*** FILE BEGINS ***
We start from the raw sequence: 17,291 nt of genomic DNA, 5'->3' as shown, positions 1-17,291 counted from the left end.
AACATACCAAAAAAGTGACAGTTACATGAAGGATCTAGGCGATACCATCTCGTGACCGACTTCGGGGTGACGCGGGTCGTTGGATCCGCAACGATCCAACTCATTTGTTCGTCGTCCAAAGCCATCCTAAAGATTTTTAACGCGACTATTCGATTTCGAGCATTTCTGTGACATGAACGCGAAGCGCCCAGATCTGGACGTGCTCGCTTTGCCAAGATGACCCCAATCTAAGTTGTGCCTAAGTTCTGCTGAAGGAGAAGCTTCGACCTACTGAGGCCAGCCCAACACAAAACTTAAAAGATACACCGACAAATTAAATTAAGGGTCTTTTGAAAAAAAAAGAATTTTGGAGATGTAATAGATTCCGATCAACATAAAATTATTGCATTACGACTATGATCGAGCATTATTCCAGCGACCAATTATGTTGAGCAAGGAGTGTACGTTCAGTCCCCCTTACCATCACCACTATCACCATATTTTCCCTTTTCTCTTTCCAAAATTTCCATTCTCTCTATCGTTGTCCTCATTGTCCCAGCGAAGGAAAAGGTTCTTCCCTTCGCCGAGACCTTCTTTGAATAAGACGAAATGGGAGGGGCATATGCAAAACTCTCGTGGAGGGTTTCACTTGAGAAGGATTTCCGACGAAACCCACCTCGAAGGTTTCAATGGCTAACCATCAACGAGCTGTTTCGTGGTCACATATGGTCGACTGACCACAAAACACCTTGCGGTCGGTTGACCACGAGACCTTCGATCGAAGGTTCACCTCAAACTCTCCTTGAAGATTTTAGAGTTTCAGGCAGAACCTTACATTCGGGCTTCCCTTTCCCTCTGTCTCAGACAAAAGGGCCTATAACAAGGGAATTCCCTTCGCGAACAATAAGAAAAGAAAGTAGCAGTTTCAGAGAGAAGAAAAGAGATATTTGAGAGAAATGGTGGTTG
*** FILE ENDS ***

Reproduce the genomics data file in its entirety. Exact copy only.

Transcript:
We start from the raw sequence: 17,291 nt of genomic DNA, 5'->3' as shown, positions 1-17,291 counted from the left end.
AACATACCAAAAAAGTGACAGTTACATGAAGGATCTAGGCGATACCATCTCGTGACCGACTTCGGGGTGACGCGGGTCGTTGGATCCGCAACGATCCAACTCATTTGTTCGTCGTCCAAAGCCATCCTAAAGATTTTTAACGCGACTATTCGATTTCGAGCATTTCTGTGACATGAACGCGAAGCGCCCAGATCTGGACGTGCTCGCTTTGCCAAGATGACCCCAATCTAAGTTGTGCCTAAGTTCTGCTGAAGGAGAAGCTTCGACCTACTGAGGCCAGCCCAACACAAAACTTAAAAGATACACCGACAAATTAAATTAAGGGTCTTTTGAAAAAAAAAGAATTTTGGAGATGTAATAGATTCCGATCAACATAAAATTATTGCATTACGACTATGATCGAGCATTATTCCAGCGACCAATTATGTTGAGCAAGGAGTGTACGTTCAGTCCCCCTTACCATCACCACTATCACCATATTTTCCCTTTTCTCTTTCCAAAATTTCCATTCTCTCTATCGTTGTCCTCATTGTCCCAGCGAAGGAAAAGGTTCTTCCCTTCGCCGAGACCTTCTTTGAATAAGACGAAATGGGAGGGGCATATGCAAAACTCTCGTGGAGGGTTTCACTTGAGAAGGATTTCCGACGAAACCCACCTCGAAGGTTTCAATGGCTAACCATCAACGAGCTGTTTCGTGGTCACATATGGTCGACTGACCACAAAACACCTTGCGGTCGGTTGACCACGAGACCTTCGATCGAAGGTTCACCTCAAACTCTCCTTGAAGATTTTAGAGTTTCAGGCAGAACCTTACATTCGGGCTTCCCTTTCCCTCTGTCTCAGACAAAAGGGCCTATAACAAGGGAATTCCCTTCGCGAACAATAAGAAAAGAAAGTAGCAGTTTCAGAGAGAAGAAAAGAGATATTTGAGAGAAATGGTGGTTG